July 9 -  Blood analysis showed her condition had actually worsened (increased aenemia, lower platelet count etc.). Seeing Chiara's belly distended, our veterinarian used a needle to tap her abdomen and tried to remain nonchalent as blood came out, but I could see he was concerned . So was I. An ultrasound showed the dog's abdomen to be full of lesions. It wasn't certain from the ultrasound if the lesions were limited to her spleen or if multiple organs were involved. Surgery was advised, if for nothing else, to avoid an imminent massive internal hemorrhage caused by a spleen about to rupture.

chiaraJuly 10 - Chiara underwent a successful splenectomy. The tumours were indeed limited to her spleen, which had grown to about six times the normal size and weighed over a kilo (circa 2.5 lbs.), traversing her abdomen and decending down to her bladder. This distension of her spleen is what caused some confusion in reading her ultrasound to understand which organs may have been invaded by growths. The cytology analysis did confirm cancer but Chiara responded well to the surgery and seemed to be making some progress in the days following. 

July 17 - Blood analysis showed improvement of platelet counts, aenemia etc.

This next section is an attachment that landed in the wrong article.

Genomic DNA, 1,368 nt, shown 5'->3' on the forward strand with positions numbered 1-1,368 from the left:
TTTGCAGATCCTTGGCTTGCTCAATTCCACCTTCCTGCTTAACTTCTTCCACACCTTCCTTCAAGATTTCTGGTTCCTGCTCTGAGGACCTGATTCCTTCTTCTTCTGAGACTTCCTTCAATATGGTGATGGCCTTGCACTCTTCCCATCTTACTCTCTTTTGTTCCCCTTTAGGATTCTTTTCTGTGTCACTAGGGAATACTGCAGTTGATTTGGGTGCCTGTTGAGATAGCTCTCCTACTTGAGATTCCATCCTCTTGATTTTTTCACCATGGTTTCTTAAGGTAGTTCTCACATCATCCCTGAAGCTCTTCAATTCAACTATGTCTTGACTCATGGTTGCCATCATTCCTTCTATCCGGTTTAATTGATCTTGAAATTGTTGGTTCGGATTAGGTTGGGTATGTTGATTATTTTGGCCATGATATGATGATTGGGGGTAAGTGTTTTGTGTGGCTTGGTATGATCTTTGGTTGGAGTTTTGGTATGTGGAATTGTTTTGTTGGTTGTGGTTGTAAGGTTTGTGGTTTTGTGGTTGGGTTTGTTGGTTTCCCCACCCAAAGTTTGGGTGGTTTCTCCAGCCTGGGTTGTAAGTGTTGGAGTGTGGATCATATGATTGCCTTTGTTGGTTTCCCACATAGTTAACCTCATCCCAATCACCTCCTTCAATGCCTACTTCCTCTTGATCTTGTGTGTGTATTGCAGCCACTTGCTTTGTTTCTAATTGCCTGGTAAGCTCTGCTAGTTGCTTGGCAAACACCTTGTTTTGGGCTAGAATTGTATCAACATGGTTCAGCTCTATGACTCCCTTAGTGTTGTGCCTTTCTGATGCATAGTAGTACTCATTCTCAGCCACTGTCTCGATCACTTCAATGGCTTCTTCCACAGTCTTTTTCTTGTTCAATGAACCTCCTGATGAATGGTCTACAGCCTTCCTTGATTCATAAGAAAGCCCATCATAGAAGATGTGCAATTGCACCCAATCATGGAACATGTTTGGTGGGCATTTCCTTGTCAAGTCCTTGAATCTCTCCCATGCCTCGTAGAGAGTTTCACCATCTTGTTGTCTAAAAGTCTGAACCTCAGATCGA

July 20 - We returned to the veterinarian have Chiara's stitches removed. The histology report had also come back confirming histiocytic sarcoma. Because the tumors appeared to be localized to the spleen and this was the only tissue analyzed, there was no certainty whether we were dealing with a diagnosis of a localized or disemminated histiocytic sarcoma. Our veterinarian kindly printed up some information on the illness. The prognosis for both localized or disemminated histiocytosis was not good, but Chiara seemed well so we were optimistic that we would have some more time together.

July 21 - Chiara's condition suddenly worsened. She was limping and began walking with great difficulty. She remained at rest, groaning frequently, and moved with great reluctance. She just lay in her little bed with her eyes open as if she were afraid to close them. I found all this very disturbing. She had to be carried up and down stairs and outside and no matter how gently she would be set down, she would yelp and howl in such pain. We returned back to the veterinarian. Blood analysis showed her condition to be stable but her symptoms indicated the illness had metasticized. We felt certain we were now dealing with a disseminated histiocytic sarcoma. Chiara was given an injection of cortisone which provided some relief.